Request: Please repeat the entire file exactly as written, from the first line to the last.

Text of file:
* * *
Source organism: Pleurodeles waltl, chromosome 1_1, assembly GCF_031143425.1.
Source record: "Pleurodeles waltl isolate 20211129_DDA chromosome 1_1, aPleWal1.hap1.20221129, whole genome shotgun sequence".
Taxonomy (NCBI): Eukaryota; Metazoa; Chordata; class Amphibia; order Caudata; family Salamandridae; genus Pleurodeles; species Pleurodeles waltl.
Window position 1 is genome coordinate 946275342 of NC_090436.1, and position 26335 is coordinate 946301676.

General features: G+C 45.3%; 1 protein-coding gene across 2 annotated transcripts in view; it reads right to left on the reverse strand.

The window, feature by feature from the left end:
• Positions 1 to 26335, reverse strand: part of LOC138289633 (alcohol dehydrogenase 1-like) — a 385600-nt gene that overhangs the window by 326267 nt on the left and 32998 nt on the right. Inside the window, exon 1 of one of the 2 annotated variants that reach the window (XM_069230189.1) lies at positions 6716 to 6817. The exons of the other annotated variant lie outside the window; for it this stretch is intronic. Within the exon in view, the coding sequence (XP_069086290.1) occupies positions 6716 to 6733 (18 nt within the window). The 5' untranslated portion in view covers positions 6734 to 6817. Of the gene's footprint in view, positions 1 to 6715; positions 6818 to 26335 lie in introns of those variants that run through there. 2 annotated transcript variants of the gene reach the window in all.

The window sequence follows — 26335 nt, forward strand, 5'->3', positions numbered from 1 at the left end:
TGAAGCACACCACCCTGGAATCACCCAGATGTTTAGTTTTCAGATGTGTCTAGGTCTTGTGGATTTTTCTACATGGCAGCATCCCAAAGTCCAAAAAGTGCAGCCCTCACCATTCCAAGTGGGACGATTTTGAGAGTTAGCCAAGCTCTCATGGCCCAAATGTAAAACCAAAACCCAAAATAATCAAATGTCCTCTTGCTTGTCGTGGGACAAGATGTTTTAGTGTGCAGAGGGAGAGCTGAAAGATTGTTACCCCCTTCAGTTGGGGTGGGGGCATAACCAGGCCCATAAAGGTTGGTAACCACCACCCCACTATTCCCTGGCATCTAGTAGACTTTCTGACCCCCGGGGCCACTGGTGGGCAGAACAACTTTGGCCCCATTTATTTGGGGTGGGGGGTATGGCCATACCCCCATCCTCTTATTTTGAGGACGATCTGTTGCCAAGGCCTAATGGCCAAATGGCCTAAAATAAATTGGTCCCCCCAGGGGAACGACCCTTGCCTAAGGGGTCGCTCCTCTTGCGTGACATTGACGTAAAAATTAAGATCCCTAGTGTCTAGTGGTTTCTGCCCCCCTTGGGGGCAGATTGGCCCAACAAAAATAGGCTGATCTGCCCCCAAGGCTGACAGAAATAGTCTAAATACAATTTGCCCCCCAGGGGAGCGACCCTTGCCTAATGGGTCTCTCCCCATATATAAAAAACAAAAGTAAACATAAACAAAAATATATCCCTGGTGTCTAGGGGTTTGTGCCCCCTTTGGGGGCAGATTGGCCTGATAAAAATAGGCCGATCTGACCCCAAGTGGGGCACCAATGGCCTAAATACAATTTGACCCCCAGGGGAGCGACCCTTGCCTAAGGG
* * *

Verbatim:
Source organism: Pleurodeles waltl, chromosome 1_1, assembly GCF_031143425.1.
Source record: "Pleurodeles waltl isolate 20211129_DDA chromosome 1_1, aPleWal1.hap1.20221129, whole genome shotgun sequence".
Taxonomy (NCBI): Eukaryota; Metazoa; Chordata; class Amphibia; order Caudata; family Salamandridae; genus Pleurodeles; species Pleurodeles waltl.
Window position 1 is genome coordinate 946275342 of NC_090436.1, and position 26335 is coordinate 946301676.

General features: G+C 45.3%; 1 protein-coding gene across 2 annotated transcripts in view; it reads right to left on the reverse strand.

The window, feature by feature from the left end:
• Positions 1 to 26335, reverse strand: part of LOC138289633 (alcohol dehydrogenase 1-like) — a 385600-nt gene that overhangs the window by 326267 nt on the left and 32998 nt on the right. Inside the window, exon 1 of one of the 2 annotated variants that reach the window (XM_069230189.1) lies at positions 6716 to 6817. The exons of the other annotated variant lie outside the window; for it this stretch is intronic. Within the exon in view, the coding sequence (XP_069086290.1) occupies positions 6716 to 6733 (18 nt within the window). The 5' untranslated portion in view covers positions 6734 to 6817. Of the gene's footprint in view, positions 1 to 6715; positions 6818 to 26335 lie in introns of those variants that run through there. 2 annotated transcript variants of the gene reach the window in all.

The window sequence follows — 26335 nt, forward strand, 5'->3', positions numbered from 1 at the left end:
TGAAGCACACCACCCTGGAATCACCCAGATGTTTAGTTTTCAGATGTGTCTAGGTCTTGTGGATTTTTCTACATGGCAGCATCCCAAAGTCCAAAAAGTGCAGCCCTCACCATTCCAAGTGGGACGATTTTGAGAGTTAGCCAAGCTCTCATGGCCCAAATGTAAAACCAAAACCCAAAATAATCAAATGTCCTCTTGCTTGTCGTGGGACAAGATGTTTTAGTGTGCAGAGGGAGAGCTGAAAGATTGTTACCCCCTTCAGTTGGGGTGGGGGCATAACCAGGCCCATAAAGGTTGGTAACCACCACCCCACTATTCCCTGGCATCTAGTAGACTTTCTGACCCCCGGGGCCACTGGTGGGCAGAACAACTTTGGCCCCATTTATTTGGGGTGGGGGGTATGGCCATACCCCCATCCTCTTATTTTGAGGACGATCTGTTGCCAAGGCCTAATGGCCAAATGGCCTAAAATAAATTGGTCCCCCCAGGGGAACGACCCTTGCCTAAGGGGTCGCTCCTCTTGCGTGACATTGACGTAAAAATTAAGATCCCTAGTGTCTAGTGGTTTCTGCCCCCCTTGGGGGCAGATTGGCCCAACAAAAATAGGCTGATCTGCCCCCAAGGCTGACAGAAATAGTCTAAATACAATTTGCCCCCCAGGGGAGCGACCCTTGCCTAATGGGTCTCTCCCCATATATAAAAAACAAAAGTAAACATAAACAAAAATATATCCCTGGTGTCTAGGGGTTTGTGCCCCCTTTGGGGGCAGATTGGCCTGATAAAAATAGGCCGATCTGACCCCAAGTGGGGCACCAATGGCCTAAATACAATTTGACCCCCAGGGGAGCGACCCTTGCCTAAGGG